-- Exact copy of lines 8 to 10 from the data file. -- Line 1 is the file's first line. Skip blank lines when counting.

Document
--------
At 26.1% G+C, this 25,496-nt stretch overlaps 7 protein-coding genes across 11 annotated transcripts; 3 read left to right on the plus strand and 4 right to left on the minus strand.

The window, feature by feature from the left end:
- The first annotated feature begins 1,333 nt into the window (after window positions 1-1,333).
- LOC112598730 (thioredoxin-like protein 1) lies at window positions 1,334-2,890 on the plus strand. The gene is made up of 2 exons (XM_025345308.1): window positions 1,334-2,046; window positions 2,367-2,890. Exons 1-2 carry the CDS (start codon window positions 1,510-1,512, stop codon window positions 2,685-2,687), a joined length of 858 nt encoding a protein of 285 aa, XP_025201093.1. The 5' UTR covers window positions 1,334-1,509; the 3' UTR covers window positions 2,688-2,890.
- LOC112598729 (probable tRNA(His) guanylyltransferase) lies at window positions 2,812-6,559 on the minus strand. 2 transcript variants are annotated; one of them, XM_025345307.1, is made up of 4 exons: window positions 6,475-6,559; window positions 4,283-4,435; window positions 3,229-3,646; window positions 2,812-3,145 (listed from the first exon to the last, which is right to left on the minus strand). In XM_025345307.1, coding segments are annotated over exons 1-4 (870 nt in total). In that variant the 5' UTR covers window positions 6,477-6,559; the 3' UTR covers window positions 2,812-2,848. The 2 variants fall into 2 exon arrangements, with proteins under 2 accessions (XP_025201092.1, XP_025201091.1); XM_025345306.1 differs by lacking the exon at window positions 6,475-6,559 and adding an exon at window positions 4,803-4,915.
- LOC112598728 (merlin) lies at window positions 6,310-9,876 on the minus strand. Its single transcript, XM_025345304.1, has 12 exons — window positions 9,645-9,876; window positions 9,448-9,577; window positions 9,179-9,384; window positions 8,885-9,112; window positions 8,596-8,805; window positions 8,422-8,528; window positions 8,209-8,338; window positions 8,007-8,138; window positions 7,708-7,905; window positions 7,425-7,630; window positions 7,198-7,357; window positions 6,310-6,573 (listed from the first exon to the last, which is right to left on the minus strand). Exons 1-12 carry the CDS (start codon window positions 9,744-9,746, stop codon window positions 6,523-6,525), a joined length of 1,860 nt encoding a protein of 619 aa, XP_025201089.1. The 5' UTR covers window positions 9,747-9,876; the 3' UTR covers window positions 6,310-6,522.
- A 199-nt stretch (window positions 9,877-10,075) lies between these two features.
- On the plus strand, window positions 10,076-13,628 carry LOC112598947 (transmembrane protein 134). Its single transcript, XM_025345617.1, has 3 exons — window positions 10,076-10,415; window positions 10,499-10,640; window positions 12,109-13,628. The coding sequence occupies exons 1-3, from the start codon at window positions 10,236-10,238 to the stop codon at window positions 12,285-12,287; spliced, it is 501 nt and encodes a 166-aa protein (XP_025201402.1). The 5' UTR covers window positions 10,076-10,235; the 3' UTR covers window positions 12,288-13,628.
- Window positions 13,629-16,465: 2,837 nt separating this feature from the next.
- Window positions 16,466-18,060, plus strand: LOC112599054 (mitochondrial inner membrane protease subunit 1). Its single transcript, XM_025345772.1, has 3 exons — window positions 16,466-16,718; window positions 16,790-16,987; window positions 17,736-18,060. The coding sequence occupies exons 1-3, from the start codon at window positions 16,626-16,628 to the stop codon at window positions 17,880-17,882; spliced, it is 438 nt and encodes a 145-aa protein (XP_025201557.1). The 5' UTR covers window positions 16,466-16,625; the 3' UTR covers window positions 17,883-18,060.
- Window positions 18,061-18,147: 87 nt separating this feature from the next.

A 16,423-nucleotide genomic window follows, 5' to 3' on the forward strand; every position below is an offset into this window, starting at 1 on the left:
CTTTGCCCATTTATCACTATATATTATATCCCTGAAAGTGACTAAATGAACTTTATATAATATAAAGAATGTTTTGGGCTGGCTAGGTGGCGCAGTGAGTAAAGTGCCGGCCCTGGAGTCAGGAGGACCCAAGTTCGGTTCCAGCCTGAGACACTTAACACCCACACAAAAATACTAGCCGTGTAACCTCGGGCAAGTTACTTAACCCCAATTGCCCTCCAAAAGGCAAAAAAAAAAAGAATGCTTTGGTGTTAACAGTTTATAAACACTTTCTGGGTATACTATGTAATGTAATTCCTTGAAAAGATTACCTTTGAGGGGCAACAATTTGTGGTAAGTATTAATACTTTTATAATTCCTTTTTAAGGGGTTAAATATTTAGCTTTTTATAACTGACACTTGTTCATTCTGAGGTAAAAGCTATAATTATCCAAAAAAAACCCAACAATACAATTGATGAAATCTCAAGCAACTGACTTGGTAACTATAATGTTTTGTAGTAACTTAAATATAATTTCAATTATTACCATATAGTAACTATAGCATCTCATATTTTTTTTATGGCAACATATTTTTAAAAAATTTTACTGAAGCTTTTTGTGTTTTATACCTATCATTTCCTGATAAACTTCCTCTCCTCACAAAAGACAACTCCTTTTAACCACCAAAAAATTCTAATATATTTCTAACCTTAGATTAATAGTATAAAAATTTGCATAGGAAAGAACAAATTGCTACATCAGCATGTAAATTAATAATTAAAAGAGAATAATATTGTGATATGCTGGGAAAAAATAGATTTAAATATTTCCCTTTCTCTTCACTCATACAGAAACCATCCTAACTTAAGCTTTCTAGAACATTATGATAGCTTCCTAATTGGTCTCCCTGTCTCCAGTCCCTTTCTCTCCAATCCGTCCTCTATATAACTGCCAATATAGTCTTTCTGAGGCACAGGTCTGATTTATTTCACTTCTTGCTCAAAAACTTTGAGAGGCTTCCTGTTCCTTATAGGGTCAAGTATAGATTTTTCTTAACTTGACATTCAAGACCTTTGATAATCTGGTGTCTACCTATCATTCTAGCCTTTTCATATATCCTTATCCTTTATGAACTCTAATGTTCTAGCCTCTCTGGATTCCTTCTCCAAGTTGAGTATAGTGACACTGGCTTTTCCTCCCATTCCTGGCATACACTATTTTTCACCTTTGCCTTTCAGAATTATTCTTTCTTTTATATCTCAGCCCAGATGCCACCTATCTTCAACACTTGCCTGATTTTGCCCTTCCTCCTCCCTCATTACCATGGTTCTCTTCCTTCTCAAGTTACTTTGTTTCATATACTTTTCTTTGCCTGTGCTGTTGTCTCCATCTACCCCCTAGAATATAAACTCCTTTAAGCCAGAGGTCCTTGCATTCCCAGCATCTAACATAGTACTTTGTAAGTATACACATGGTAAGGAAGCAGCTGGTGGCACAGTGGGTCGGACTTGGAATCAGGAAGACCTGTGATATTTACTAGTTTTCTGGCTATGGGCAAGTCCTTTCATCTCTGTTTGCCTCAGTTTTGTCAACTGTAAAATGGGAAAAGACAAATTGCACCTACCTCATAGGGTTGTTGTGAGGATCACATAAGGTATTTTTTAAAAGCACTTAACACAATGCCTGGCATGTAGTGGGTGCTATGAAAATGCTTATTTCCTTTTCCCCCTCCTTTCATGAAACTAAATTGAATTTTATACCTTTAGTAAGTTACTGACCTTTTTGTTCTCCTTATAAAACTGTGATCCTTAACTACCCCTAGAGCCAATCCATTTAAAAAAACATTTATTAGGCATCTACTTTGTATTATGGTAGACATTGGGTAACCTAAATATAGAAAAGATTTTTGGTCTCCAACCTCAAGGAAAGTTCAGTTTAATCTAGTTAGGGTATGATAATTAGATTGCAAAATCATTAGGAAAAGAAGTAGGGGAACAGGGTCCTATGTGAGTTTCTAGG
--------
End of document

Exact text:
- On the plus strand, window positions 10,076-13,628 carry LOC112598947 (transmembrane protein 134). Its single transcript, XM_025345617.1, has 3 exons — window positions 10,076-10,415; window positions 10,499-10,640; window positions 12,109-13,628. The coding sequence occupies exons 1-3, from the start codon at window positions 10,236-10,238 to the stop codon at window positions 12,285-12,287; spliced, it is 501 nt and encodes a 166-aa protein (XP_025201402.1). The 5' UTR covers window positions 10,076-10,235; the 3' UTR covers window positions 12,288-13,628.
- Window positions 13,629-16,465: 2,837 nt separating this feature from the next.
- Window positions 16,466-18,060, plus strand: LOC112599054 (mitochondrial inner membrane protease subunit 1). Its single transcript, XM_025345772.1, has 3 exons — window positions 16,466-16,718; window positions 16,790-16,987; window positions 17,736-18,060. The coding sequence occupies exons 1-3, from the start codon at window positions 16,626-16,628 to the stop codon at window positions 17,880-17,882; spliced, it is 438 nt and encodes a 145-aa protein (XP_025201557.1). The 5' UTR covers window positions 16,466-16,625; the 3' UTR covers window positions 17,883-18,060.